(2)  What are the relevant principles to be applied for determining whether or not a service such as that performed by the taxpayer in the present case falls within the scope of “debt collection” within Article 135(1)(d) [of the VAT Directive]? In particular, if (as the Court decided in [the judgment of 28 October 2010, AXA UK (C‑175/09, EU:C:2010:646)] in relation to the same or a very similar service) such a service would constitute debt collection if provided to the person to whom the payment is due (i.e. the dentists in the present case and in [the case cited above]), does that service also constitute debt collection if such a service is provided to the person from whom the payment is due (i.e. the patients in the present case)?’

 

Conclusion

The Advocate General proposes that the Court should answer the questions referred for a preliminary ruling by the Upper Tribunal (Tax and Chancery Chamber) (United Kingdom) as follows:

(1)  Article 135(1)(d) of Council Directive 2006/112/EC of 28 November 2006 on the common system of value added tax must be interpreted as meaning that a supply of services such as that performed by the taxable person in the dispute in the main proceedings, consisting in requesting from the relevant financial institutions, first, that a sum of money be transferred from the patient’s bank account to that of the taxable person pursuant to a direct debit mandate and, second, that that sum be subsequently transferred from the latter account, after deduction of the remuneration due to the taxable person, to the dentist’s and the patient’s insurer’s respective bank accounts, does not constitute a ‘transaction concerning payments or transfers’ which is exempt under that provision since it does not, in itself, result in the legal and financial changes which characterise the transfer of a sum of money.

(2)  Article 135(1)(d) of Directive 2006/112 must be interpreted as meaning that the fact that the supply at issue in the dispute in the main proceedings is formally provided by the taxable person to the person from whom the payment is due (the patient) and not to the creditor of that payment (the dentist), following an amendment to the contractual arrangements between those parties, is irrelevant for the purposes of applying the exemption provided for therein since the economic reality of that supply has remained unchanged.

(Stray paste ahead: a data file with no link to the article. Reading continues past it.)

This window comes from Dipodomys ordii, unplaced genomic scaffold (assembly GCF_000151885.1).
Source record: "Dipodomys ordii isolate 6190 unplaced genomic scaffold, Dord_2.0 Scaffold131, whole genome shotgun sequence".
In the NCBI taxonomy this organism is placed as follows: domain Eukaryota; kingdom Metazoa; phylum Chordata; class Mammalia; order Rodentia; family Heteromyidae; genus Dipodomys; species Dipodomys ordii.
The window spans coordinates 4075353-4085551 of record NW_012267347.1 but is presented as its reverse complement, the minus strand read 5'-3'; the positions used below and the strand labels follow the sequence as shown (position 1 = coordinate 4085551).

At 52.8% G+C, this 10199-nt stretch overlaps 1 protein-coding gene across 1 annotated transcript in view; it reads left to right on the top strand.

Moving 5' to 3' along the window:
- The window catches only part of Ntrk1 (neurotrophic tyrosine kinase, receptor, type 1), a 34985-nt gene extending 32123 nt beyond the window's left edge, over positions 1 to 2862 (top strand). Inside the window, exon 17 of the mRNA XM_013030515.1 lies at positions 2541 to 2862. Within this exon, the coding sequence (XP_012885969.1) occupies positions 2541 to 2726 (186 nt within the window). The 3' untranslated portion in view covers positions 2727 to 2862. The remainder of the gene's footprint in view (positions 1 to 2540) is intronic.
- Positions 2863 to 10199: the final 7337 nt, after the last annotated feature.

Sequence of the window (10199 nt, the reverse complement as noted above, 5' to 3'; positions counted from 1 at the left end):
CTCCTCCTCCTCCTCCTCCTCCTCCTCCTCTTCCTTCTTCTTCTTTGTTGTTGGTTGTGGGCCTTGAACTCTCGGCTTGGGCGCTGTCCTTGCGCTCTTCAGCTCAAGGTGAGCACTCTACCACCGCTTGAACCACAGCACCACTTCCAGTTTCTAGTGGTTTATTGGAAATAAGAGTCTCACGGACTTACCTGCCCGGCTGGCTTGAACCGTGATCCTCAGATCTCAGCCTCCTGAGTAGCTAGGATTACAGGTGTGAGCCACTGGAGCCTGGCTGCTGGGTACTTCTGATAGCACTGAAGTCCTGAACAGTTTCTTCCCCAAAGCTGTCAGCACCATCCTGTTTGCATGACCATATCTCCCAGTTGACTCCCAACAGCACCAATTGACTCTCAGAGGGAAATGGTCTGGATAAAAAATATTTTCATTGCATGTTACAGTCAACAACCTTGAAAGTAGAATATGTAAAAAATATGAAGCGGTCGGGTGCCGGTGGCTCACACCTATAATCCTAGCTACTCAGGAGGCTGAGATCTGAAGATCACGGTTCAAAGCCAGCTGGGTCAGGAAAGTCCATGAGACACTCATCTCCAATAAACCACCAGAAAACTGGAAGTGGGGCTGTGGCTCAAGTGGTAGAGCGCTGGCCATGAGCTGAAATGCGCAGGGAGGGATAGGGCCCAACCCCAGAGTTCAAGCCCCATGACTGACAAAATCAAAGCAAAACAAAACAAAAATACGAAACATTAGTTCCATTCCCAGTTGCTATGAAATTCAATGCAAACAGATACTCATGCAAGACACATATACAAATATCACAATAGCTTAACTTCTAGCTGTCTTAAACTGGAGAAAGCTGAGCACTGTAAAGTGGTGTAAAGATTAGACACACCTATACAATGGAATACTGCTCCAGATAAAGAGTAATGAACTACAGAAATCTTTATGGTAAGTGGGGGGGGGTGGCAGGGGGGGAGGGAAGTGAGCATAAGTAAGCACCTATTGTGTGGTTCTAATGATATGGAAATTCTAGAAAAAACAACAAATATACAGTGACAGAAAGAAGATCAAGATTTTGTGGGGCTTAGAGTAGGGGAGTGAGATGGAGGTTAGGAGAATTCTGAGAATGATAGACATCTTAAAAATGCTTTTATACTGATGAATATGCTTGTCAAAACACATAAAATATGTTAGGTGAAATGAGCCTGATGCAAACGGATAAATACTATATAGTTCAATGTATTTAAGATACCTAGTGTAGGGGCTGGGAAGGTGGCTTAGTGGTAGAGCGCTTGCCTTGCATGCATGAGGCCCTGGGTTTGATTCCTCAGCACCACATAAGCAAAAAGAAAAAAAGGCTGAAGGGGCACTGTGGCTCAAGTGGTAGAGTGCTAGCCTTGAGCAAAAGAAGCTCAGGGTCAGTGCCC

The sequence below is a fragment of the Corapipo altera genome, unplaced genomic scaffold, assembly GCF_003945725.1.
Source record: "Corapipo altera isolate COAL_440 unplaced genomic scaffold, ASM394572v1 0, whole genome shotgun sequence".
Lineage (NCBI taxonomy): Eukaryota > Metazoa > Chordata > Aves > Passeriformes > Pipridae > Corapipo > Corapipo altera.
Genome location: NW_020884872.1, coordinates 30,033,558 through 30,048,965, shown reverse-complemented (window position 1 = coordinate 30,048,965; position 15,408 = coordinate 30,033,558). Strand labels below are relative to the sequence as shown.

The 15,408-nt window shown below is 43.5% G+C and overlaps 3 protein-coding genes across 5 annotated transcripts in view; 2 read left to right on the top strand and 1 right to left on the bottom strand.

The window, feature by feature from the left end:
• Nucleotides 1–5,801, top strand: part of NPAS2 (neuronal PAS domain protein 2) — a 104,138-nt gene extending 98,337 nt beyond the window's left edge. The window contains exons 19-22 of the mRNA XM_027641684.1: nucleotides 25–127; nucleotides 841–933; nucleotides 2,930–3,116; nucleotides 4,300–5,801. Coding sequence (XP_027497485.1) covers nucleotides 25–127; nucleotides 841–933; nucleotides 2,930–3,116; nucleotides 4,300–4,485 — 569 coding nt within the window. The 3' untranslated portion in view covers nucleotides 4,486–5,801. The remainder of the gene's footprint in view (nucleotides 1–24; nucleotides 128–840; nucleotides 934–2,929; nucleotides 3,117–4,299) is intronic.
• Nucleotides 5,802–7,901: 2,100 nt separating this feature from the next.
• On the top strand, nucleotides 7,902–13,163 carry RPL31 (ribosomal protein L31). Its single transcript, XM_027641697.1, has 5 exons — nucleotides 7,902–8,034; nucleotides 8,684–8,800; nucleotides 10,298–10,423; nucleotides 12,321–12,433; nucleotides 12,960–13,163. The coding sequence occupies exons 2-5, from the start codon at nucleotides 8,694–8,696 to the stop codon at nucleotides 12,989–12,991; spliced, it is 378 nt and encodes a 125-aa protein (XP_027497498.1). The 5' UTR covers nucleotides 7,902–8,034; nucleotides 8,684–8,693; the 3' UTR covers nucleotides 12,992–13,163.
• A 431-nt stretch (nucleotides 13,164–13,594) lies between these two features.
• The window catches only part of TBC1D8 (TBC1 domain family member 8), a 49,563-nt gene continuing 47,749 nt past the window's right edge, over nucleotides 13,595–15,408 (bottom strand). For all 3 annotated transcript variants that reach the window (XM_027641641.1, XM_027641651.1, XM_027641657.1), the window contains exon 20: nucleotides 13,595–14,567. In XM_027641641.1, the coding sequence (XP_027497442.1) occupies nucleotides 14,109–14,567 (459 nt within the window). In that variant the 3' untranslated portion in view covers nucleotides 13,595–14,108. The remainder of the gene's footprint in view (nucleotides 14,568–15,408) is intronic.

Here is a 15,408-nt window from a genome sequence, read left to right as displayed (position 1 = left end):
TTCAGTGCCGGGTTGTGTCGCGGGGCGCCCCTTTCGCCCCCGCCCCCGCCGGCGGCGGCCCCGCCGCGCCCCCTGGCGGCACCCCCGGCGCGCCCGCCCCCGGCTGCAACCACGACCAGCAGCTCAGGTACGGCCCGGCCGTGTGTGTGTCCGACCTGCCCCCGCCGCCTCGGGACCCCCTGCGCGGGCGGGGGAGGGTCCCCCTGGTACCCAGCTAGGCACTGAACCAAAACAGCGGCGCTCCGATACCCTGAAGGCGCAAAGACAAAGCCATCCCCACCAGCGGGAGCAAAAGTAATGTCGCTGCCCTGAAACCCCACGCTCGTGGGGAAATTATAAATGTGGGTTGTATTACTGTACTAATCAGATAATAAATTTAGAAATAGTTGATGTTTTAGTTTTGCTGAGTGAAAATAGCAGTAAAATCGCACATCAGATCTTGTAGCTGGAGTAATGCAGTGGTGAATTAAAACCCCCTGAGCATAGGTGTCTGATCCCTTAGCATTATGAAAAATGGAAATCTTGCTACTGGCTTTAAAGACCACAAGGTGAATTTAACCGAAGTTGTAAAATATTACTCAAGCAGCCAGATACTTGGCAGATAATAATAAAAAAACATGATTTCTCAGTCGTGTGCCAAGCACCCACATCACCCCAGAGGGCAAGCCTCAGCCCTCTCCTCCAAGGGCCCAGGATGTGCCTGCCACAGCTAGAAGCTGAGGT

From the assessment as made by the Advocate General

·   By its questions, the referring court seeks to ascertain, in essence, whether Article 135(1)(d) of the VAT Directive must be interpreted as meaning that the supply of a service such as that provided by DPAS to patients in the context of the dispute in the main proceedings benefits from the exemption provided for therein for ‘transactions concerning payments or transfers’.

 

·   In order to answer those questions, I will begin by identifying the criterion established by the Court to identify a ‘transaction concerning payments or transfers’ within the meaning of Article 135(1)(d) of the VAT Directive. In my view, it is clear from the case-law that such a transaction must result in the legal and financial changes which are characteristic of the transfer of a sum of money. In accordance with that criterion, I do not consider it possible to categorise the supply of a service such as that at issue in the dispute in the main proceedings as a ‘transaction concerning payments or transfers’ (Section A).

 

·   Having regard to the referring court’s questions, and for the sake of transparency, I would emphasise that, to me, that interpretation is not reconcilable with the solution adopted by the Court in the judgment in AXA UK with regard to the classification of a ‘transaction concerning payments or transfers’ (Section B).

 

·   Finally, I should point out that the fact, raised in the second question, that a supply of services is formally provided by the taxable person (DPAS) to the person from whom the payment is due (the patient) and not the creditor of that payment (the dentist), following an amendment to the contractual arrangements between those parties, is irrelevant for the purposes of applying that exemption since the economic reality of that supply has remained unchanged (Section C).

 

A.      A supply of services such as that at issue in the dispute in the main proceedings does not constitute a ‘transaction concerning payments or transfers’ within the meaning of Article 135(1)(d) of the VAT Directive (first question)